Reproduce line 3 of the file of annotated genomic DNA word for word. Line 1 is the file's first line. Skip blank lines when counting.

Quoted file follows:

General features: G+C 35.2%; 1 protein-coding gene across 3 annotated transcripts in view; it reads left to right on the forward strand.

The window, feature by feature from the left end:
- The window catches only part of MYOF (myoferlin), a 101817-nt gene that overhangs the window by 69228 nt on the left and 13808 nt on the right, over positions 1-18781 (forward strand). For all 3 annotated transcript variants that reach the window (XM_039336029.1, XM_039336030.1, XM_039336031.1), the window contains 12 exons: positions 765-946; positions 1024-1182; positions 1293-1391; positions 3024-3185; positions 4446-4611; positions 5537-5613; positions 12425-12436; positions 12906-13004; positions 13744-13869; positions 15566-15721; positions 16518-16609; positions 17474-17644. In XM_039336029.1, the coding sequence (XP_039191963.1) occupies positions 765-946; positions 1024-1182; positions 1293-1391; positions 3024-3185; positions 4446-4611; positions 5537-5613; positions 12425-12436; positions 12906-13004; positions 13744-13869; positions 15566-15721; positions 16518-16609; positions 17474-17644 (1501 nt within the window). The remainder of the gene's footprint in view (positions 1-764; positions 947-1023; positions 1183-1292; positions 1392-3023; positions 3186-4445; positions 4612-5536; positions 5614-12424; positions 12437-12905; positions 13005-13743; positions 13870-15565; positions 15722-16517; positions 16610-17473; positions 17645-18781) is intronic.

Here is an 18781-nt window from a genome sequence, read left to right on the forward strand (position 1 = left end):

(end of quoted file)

- The window catches only part of MYOF (myoferlin), a 101817-nt gene that overhangs the window by 69228 nt on the left and 13808 nt on the right, over positions 1-18781 (forward strand). For all 3 annotated transcript variants that reach the window (XM_039336029.1, XM_039336030.1, XM_039336031.1), the window contains 12 exons: positions 765-946; positions 1024-1182; positions 1293-1391; positions 3024-3185; positions 4446-4611; positions 5537-5613; positions 12425-12436; positions 12906-13004; positions 13744-13869; positions 15566-15721; positions 16518-16609; positions 17474-17644. In XM_039336029.1, the coding sequence (XP_039191963.1) occupies positions 765-946; positions 1024-1182; positions 1293-1391; positions 3024-3185; positions 4446-4611; positions 5537-5613; positions 12425-12436; positions 12906-13004; positions 13744-13869; positions 15566-15721; positions 16518-16609; positions 17474-17644 (1501 nt within the window). The remainder of the gene's footprint in view (positions 1-764; positions 947-1023; positions 1183-1292; positions 1392-3023; positions 3186-4445; positions 4612-5536; positions 5614-12424; positions 12437-12905; positions 13005-13743; positions 13870-15565; positions 15722-16517; positions 16610-17473; positions 17645-18781) is intronic.